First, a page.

This is a great thrill ride as you zig-and-zag around the track, passing through sections representing handling, control and other aspects upon which new vehicles are judged. At the end of each segment, you are shown the cars of every other rider in your group and how they stack up against each other. This now turns into an awesome competition. The best section is the one judging power – you’ll burst out of the dark room into the bright Florida sun as you fly around an outside portion of the track. At the end, you are given the opportunity to compare your concept ride overall to the test vehicle and any other riders’ test vehicles.

5. Splash Mountain (Magic Kingdom)

I’ve never been a huge Brer Rabbit fan, but I love this log flume ride – the cheesy songs and goofy characters included. The antics of the Brer crew are funny and entertaining and the smaller drops give you just a few thrills as you ride. Finally, you’ll reach the big drop. You’ll plummet out of the mountain under the brier patch and into a pool. Try to sit up front if it’s a particularly hot day and you’ll get a nice, refreshing face full of water. Overall, you won’t get soaked and it doesn’t really matter where you sit – everyone gets a refreshing amount of water. This ride is nostalgic and culminates in a great thrill and a nice splash (hence the name) which is perfect for the sometimes ungodly hot Florida weather.

There you have it – my top 5 Disney World rides. While we’re on the topic of Disney’s rides, let’s talk about how these attractions are executed real quick. Full disclosure, I’m not a Disney World die-hard, but examining the structure of many of their rides, I can see the draw. I’m not even talking structure as in architecture (though that contributes). Some of you may have seen some variation of the following graph in your English or Creative Writing course.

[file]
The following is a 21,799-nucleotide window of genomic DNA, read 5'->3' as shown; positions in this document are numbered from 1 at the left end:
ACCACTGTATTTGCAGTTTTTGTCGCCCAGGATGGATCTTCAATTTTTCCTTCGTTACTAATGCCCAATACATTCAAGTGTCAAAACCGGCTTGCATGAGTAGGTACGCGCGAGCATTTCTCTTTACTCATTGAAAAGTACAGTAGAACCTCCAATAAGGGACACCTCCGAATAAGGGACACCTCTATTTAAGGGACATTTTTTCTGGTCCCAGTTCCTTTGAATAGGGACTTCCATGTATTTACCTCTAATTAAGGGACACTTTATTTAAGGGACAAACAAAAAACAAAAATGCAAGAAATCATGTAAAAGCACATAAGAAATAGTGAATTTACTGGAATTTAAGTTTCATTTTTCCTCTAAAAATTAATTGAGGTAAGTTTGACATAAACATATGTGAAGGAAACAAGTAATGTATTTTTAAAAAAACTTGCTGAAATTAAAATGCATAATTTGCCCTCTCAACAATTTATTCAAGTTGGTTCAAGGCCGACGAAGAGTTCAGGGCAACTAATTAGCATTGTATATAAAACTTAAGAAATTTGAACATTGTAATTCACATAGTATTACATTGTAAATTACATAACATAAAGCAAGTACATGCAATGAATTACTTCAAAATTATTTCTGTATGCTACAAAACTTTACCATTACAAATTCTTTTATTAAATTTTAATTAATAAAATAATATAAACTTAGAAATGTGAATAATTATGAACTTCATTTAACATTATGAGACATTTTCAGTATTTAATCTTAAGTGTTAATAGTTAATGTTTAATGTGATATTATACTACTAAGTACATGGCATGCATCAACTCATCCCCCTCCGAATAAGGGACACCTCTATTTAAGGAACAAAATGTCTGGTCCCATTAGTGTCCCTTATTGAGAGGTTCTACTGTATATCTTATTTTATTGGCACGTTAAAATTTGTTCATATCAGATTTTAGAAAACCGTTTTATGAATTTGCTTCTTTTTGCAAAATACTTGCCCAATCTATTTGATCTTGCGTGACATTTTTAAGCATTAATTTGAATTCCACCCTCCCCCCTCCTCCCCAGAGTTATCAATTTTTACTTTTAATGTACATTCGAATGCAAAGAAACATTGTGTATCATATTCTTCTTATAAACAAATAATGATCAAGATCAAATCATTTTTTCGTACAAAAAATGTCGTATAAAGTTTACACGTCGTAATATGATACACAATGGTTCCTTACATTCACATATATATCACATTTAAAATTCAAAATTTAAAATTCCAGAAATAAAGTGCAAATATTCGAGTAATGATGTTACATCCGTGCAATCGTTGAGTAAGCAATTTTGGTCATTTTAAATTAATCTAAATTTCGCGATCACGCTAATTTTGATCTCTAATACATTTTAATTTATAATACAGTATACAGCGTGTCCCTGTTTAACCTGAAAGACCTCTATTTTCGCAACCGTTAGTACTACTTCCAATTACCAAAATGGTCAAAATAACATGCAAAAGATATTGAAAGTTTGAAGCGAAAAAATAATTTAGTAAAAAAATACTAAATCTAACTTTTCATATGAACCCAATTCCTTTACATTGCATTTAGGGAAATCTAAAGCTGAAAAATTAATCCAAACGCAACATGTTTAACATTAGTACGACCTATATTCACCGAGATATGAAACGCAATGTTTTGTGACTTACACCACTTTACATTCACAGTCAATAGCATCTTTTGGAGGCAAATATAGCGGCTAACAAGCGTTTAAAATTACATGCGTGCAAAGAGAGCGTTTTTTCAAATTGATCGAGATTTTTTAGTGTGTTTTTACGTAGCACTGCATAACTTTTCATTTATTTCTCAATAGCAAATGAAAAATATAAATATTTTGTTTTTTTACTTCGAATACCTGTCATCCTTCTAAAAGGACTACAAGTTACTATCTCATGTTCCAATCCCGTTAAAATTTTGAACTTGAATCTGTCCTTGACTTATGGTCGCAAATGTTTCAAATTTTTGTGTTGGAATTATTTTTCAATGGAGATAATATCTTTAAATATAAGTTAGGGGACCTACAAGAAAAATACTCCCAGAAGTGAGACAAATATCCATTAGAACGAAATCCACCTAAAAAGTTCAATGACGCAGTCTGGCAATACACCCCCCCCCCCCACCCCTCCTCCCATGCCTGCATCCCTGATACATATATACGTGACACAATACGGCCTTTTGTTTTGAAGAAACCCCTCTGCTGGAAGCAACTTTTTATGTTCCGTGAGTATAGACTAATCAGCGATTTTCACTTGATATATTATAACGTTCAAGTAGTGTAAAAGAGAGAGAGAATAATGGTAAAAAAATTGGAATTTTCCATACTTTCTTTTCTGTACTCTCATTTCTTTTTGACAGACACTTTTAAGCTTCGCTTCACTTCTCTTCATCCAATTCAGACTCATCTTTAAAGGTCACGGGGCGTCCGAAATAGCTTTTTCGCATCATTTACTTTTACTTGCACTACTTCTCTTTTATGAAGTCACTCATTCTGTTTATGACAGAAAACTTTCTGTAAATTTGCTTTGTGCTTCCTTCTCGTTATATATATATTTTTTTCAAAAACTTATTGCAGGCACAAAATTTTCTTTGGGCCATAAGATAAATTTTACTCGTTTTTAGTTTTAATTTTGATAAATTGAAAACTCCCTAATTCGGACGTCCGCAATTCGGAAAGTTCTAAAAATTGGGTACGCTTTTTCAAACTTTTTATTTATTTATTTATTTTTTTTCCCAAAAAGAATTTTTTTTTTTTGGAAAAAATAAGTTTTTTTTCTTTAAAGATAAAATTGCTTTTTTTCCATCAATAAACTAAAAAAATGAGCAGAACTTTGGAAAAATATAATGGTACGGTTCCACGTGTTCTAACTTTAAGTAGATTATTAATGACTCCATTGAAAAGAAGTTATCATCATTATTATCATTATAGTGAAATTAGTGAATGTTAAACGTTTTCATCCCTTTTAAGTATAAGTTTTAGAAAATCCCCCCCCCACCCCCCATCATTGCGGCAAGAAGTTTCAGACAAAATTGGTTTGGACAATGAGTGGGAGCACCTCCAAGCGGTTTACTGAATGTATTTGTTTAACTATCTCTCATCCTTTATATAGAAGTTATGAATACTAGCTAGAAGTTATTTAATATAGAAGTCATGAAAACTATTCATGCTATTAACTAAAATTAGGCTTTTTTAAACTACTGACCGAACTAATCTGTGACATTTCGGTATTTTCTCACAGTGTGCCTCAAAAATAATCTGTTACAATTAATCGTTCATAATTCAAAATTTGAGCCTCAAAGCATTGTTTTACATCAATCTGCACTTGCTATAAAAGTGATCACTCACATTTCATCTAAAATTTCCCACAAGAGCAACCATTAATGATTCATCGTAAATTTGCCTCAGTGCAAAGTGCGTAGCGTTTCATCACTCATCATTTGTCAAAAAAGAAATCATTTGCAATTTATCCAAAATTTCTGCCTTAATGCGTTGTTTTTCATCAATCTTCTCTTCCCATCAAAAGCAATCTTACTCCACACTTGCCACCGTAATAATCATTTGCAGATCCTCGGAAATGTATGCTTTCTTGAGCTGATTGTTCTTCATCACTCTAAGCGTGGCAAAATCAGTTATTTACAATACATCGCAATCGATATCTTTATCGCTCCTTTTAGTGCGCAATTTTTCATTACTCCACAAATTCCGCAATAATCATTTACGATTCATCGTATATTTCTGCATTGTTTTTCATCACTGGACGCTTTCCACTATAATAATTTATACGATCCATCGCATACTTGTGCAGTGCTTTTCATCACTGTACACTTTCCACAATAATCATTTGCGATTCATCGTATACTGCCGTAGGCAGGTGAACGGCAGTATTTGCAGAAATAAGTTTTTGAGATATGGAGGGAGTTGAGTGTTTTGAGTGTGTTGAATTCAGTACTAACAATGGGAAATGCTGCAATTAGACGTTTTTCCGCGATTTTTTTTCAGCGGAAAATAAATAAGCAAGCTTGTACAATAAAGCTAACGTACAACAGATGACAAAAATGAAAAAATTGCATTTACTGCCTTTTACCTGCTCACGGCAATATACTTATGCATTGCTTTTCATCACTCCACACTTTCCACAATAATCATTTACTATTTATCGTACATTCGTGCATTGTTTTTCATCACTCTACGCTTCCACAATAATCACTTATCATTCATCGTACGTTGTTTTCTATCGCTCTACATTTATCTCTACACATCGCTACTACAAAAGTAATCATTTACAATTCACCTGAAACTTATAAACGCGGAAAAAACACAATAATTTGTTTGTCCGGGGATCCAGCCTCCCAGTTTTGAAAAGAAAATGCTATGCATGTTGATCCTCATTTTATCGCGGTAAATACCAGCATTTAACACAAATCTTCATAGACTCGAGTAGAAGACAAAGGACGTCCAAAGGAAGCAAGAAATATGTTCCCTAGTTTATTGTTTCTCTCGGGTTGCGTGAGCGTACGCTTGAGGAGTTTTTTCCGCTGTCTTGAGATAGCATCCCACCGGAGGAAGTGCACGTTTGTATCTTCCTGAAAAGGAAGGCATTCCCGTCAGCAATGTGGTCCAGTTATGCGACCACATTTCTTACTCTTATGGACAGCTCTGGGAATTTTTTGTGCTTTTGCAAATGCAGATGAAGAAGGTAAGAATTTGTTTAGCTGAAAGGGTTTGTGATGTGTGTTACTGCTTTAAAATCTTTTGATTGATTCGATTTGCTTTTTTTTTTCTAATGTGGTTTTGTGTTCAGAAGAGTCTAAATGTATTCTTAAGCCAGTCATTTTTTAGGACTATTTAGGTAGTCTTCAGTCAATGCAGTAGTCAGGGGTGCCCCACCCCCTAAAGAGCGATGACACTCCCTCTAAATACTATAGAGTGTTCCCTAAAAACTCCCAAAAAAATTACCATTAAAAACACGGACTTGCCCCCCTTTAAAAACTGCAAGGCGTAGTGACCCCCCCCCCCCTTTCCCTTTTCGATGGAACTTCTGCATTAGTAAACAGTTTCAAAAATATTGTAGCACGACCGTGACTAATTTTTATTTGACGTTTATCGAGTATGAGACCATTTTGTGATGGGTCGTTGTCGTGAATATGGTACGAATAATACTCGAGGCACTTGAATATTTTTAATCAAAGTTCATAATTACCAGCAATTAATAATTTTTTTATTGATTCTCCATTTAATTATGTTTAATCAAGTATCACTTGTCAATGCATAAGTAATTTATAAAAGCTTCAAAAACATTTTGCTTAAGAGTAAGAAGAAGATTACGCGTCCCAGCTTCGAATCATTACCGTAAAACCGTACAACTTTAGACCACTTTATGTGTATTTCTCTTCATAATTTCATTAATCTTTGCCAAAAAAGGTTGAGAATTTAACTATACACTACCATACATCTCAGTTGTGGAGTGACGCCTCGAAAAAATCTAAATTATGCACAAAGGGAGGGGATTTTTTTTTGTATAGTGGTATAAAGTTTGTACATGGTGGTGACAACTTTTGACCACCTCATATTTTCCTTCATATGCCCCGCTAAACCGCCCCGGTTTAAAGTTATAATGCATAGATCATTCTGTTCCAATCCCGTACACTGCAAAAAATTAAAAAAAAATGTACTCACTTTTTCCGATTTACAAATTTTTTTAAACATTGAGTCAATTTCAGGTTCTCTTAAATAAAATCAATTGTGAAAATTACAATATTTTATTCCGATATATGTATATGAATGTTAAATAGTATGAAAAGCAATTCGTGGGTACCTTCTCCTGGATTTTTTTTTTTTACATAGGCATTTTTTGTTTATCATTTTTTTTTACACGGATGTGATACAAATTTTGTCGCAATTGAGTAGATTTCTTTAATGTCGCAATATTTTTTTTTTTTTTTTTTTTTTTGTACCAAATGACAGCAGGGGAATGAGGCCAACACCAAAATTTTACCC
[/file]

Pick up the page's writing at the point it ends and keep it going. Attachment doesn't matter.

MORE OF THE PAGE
Basically, the idea is that in movies, games, books or any other media, you should build your audience up to an enjoyable climactic event by using a structure of alternating peaks and valleys of tension that slowly build in intensity. While not all Disney rides are perfect, more often than not, they come as close to nailing this experience as possible. They are super good at slowly building tension so that when you get off the ride, you feel like it was worth whatever wait you had and the ride was extremely entertaining. Most theme parks miss this mark with the majority of their rides being either complete thrill rides that end in 30 seconds or slower rides that don’t vary much or at all. They basically flat line at a given intensity level which can be fun in it’s own right, but I’d argue that building tension to that final climactic moment is far more entertaining. I feel that there is a lot anyone in any media profession could learn from the overall experience of a Disney ride when it comes to pacing so if you find yourself there, really pay attention to everything about the ride from the moment you get in line. Pay attention to everything from the speed of the ride car and its overall path (the number of turns or drops) to the set dressing. I promise you that you will learn a lot about pacing your own experiences to entertain your audience.

Places

Magic Kingdom

1180 Seven Seas Dr, Lake Buena Vista, FL 32830

Animal Kingdom

2901 Osceola Pkwy, Lake Buena Vista, FL 32830

Epcot

200 Epcot Center Dr, Lake Buena Vista, FL 32821

Disney Hollywood Studios

351 S Studio Dr, Lake Buena Vista, FL 32830

Magic Kingdom

1180 Seven Seas Dr, Lake Buena Vista, FL 32830

Animal Kingdom

2901 Osceola Pkwy, Lake Buena Vista, FL 32830

Epcot

200 Epcot Center Dr, Lake Buena Vista, FL 32821

Disney Hollywood Studios

351 S Studio Dr, Lake Buena Vista, FL 32830